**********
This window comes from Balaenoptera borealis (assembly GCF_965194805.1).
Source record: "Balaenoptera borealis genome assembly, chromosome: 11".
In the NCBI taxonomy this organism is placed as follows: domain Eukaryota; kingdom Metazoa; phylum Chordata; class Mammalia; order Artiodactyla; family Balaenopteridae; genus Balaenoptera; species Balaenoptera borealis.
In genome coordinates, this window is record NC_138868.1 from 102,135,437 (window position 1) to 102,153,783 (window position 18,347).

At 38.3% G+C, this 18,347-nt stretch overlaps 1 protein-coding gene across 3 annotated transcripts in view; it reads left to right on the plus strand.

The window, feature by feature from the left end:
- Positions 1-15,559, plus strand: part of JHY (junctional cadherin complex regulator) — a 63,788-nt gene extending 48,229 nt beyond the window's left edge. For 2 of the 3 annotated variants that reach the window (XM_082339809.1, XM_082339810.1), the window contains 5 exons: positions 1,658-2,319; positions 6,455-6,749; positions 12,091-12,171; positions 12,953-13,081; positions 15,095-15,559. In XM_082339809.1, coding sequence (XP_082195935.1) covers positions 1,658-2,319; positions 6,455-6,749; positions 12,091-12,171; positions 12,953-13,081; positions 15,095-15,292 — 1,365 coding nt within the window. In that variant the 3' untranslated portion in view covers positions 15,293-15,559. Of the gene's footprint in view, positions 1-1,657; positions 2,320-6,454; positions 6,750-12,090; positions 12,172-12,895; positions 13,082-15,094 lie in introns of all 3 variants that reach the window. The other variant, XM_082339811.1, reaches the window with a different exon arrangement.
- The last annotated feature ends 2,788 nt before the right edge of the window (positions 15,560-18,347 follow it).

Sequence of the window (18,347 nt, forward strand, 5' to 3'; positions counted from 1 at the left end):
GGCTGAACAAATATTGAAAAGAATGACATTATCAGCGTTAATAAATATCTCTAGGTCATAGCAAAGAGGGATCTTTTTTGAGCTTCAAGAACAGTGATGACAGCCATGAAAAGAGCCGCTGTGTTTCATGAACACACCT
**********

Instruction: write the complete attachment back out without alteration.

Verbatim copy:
This window comes from Balaenoptera borealis (assembly GCF_965194805.1).
Source record: "Balaenoptera borealis genome assembly, chromosome: 11".
In the NCBI taxonomy this organism is placed as follows: domain Eukaryota; kingdom Metazoa; phylum Chordata; class Mammalia; order Artiodactyla; family Balaenopteridae; genus Balaenoptera; species Balaenoptera borealis.
In genome coordinates, this window is record NC_138868.1 from 102,135,437 (window position 1) to 102,153,783 (window position 18,347).

At 38.3% G+C, this 18,347-nt stretch overlaps 1 protein-coding gene across 3 annotated transcripts in view; it reads left to right on the plus strand.

The window, feature by feature from the left end:
- Positions 1-15,559, plus strand: part of JHY (junctional cadherin complex regulator) — a 63,788-nt gene extending 48,229 nt beyond the window's left edge. For 2 of the 3 annotated variants that reach the window (XM_082339809.1, XM_082339810.1), the window contains 5 exons: positions 1,658-2,319; positions 6,455-6,749; positions 12,091-12,171; positions 12,953-13,081; positions 15,095-15,559. In XM_082339809.1, coding sequence (XP_082195935.1) covers positions 1,658-2,319; positions 6,455-6,749; positions 12,091-12,171; positions 12,953-13,081; positions 15,095-15,292 — 1,365 coding nt within the window. In that variant the 3' untranslated portion in view covers positions 15,293-15,559. Of the gene's footprint in view, positions 1-1,657; positions 2,320-6,454; positions 6,750-12,090; positions 12,172-12,895; positions 13,082-15,094 lie in introns of all 3 variants that reach the window. The other variant, XM_082339811.1, reaches the window with a different exon arrangement.
- The last annotated feature ends 2,788 nt before the right edge of the window (positions 15,560-18,347 follow it).

Sequence of the window (18,347 nt, forward strand, 5' to 3'; positions counted from 1 at the left end):
GGCTGAACAAATATTGAAAAGAATGACATTATCAGCGTTAATAAATATCTCTAGGTCATAGCAAAGAGGGATCTTTTTTGAGCTTCAAGAACAGTGATGACAGCCATGAAAAGAGCCGCTGTGTTTCATGAACACACCT